23 October 2008

Romeo and Juliet

MIAF 2008
Romeo and Juliet  
OKT and Melbourne International Arts Festival
23 October 2008
Playhouse, The Arts Centre


With so many Romeo and Juliets out there, is it necessary to bring a three and a half hour contemporary Lithuanian production to Melbourne?

OKT was formed by Oskarus Koršunovas in 1999 and was awarded the status of Vilnius City Theatre in 2004. With a determination to find a new way to communicate with audiences, the company aims to "stage classics as if they were modern dramaturgy and modern dramaturgy as if they were classics".

Koršunovas said in the post-show Q and A that we are limited in what we can express with just words, and I really don’t have the words to adequately describe the complexity, depth and perfection of this Romeo and Juliet.

Layered and original, there isn’t a wasted moment in this production filled with the kind of imagery, metaphor and symbolism that prove the unrivalled power of theatre. As the stylised and highly choreographed direction swings from hilarious and crude to delicate and personal, the pure physicality of the performance is astonishing. Words and expression oppose each other, revealing the depths of the story and the hatred and difference that created their world.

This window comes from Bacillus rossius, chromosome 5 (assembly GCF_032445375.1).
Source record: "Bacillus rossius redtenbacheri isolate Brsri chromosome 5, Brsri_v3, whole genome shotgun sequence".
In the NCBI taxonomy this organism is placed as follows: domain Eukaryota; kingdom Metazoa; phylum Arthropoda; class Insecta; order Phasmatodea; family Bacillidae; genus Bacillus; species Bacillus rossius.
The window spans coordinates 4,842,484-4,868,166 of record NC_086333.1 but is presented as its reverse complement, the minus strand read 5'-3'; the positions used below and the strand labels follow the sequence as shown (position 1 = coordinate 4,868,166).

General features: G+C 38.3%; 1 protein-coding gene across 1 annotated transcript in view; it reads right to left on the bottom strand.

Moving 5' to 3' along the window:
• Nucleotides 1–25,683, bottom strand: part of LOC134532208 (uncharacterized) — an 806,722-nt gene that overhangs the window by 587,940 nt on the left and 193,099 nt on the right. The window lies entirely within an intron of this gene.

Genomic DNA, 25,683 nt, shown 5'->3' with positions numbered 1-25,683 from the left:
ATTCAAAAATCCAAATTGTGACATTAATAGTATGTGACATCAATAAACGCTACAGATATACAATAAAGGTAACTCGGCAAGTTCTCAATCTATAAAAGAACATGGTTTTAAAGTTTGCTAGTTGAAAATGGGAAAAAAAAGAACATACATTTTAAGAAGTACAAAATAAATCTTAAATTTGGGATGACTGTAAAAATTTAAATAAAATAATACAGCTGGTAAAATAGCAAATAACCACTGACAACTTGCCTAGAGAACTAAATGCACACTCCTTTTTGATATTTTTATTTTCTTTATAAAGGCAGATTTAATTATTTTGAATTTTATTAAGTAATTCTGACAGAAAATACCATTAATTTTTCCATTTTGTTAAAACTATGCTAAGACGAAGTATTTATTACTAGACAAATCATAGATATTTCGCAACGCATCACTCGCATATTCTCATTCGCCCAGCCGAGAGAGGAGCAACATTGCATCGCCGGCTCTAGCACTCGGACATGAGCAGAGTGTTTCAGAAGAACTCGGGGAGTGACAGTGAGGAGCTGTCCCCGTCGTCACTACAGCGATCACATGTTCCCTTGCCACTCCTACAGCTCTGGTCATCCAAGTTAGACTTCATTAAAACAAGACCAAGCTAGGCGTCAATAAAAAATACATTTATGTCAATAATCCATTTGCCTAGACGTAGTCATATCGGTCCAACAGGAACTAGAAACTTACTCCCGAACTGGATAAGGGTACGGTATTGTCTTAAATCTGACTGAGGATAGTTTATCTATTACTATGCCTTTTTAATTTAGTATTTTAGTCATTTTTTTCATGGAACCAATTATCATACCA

The Shakespeare stereotypes are rejected for whole and surprising characters. This is a production where you feel as much for Mercutio, Tybalt and Paris, as you do for the young lovers, and see the tradition, the love and the hate that motivates every action.

This Verona is placed in two opposing but similar family pizza kitchens. This domestic, but public and familiar scene is a source of humour that gradually becomes the frame for the inevitable tragic events. The pain of life takes place in the everyday and familiar, as the bread and flour that sustain life become the symbol of poison and death.

I think the genius of Shakespeare is his complex and intertwining stories, not his iambic pentameter, and seeing a production in another language lets us focus more on story than language. The surtitles are there to be read, but they are an English translation of the Lithuanian translation, so the words become a reference, rather than the focus.

Arts festivals let us see and be inspired by the absolute best. OKS have set the bar pretty high and I now want to see theatre this good from our local companies.

This review appeared on AussieTheatre.com

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